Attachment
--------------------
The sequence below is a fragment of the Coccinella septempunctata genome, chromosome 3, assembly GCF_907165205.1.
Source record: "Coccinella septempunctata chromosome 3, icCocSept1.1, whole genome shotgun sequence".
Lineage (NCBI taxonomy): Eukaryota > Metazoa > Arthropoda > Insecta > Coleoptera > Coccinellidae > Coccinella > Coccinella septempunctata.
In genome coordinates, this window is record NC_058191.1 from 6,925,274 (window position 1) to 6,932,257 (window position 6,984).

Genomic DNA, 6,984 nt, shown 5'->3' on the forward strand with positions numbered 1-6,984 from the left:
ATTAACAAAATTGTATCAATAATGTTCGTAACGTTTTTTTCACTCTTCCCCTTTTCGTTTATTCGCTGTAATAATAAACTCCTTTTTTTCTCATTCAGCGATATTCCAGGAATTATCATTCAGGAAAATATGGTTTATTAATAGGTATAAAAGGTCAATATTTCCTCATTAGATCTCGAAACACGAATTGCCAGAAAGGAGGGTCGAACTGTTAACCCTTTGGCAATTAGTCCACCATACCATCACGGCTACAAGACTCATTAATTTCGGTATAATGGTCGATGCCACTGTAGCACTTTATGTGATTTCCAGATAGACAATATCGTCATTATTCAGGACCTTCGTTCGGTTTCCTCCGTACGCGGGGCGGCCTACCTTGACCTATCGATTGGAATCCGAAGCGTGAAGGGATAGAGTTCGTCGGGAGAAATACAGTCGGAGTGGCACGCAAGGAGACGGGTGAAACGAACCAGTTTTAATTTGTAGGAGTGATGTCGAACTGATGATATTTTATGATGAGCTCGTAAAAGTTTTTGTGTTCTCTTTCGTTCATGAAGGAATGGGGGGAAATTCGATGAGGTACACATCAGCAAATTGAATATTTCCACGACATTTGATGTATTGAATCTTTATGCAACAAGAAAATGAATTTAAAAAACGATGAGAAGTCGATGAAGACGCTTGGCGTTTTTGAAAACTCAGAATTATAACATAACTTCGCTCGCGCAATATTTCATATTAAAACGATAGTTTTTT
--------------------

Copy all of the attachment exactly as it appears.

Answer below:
The sequence below is a fragment of the Coccinella septempunctata genome, chromosome 3, assembly GCF_907165205.1.
Source record: "Coccinella septempunctata chromosome 3, icCocSept1.1, whole genome shotgun sequence".
Lineage (NCBI taxonomy): Eukaryota > Metazoa > Arthropoda > Insecta > Coleoptera > Coccinellidae > Coccinella > Coccinella septempunctata.
In genome coordinates, this window is record NC_058191.1 from 6,925,274 (window position 1) to 6,932,257 (window position 6,984).

Genomic DNA, 6,984 nt, shown 5'->3' on the forward strand with positions numbered 1-6,984 from the left:
ATTAACAAAATTGTATCAATAATGTTCGTAACGTTTTTTTCACTCTTCCCCTTTTCGTTTATTCGCTGTAATAATAAACTCCTTTTTTTCTCATTCAGCGATATTCCAGGAATTATCATTCAGGAAAATATGGTTTATTAATAGGTATAAAAGGTCAATATTTCCTCATTAGATCTCGAAACACGAATTGCCAGAAAGGAGGGTCGAACTGTTAACCCTTTGGCAATTAGTCCACCATACCATCACGGCTACAAGACTCATTAATTTCGGTATAATGGTCGATGCCACTGTAGCACTTTATGTGATTTCCAGATAGACAATATCGTCATTATTCAGGACCTTCGTTCGGTTTCCTCCGTACGCGGGGCGGCCTACCTTGACCTATCGATTGGAATCCGAAGCGTGAAGGGATAGAGTTCGTCGGGAGAAATACAGTCGGAGTGGCACGCAAGGAGACGGGTGAAACGAACCAGTTTTAATTTGTAGGAGTGATGTCGAACTGATGATATTTTATGATGAGCTCGTAAAAGTTTTTGTGTTCTCTTTCGTTCATGAAGGAATGGGGGGAAATTCGATGAGGTACACATCAGCAAATTGAATATTTCCACGACATTTGATGTATTGAATCTTTATGCAACAAGAAAATGAATTTAAAAAACGATGAGAAGTCGATGAAGACGCTTGGCGTTTTTGAAAACTCAGAATTATAACATAACTTCGCTCGCGCAATATTTCATATTAAAACGATAGTTTTTT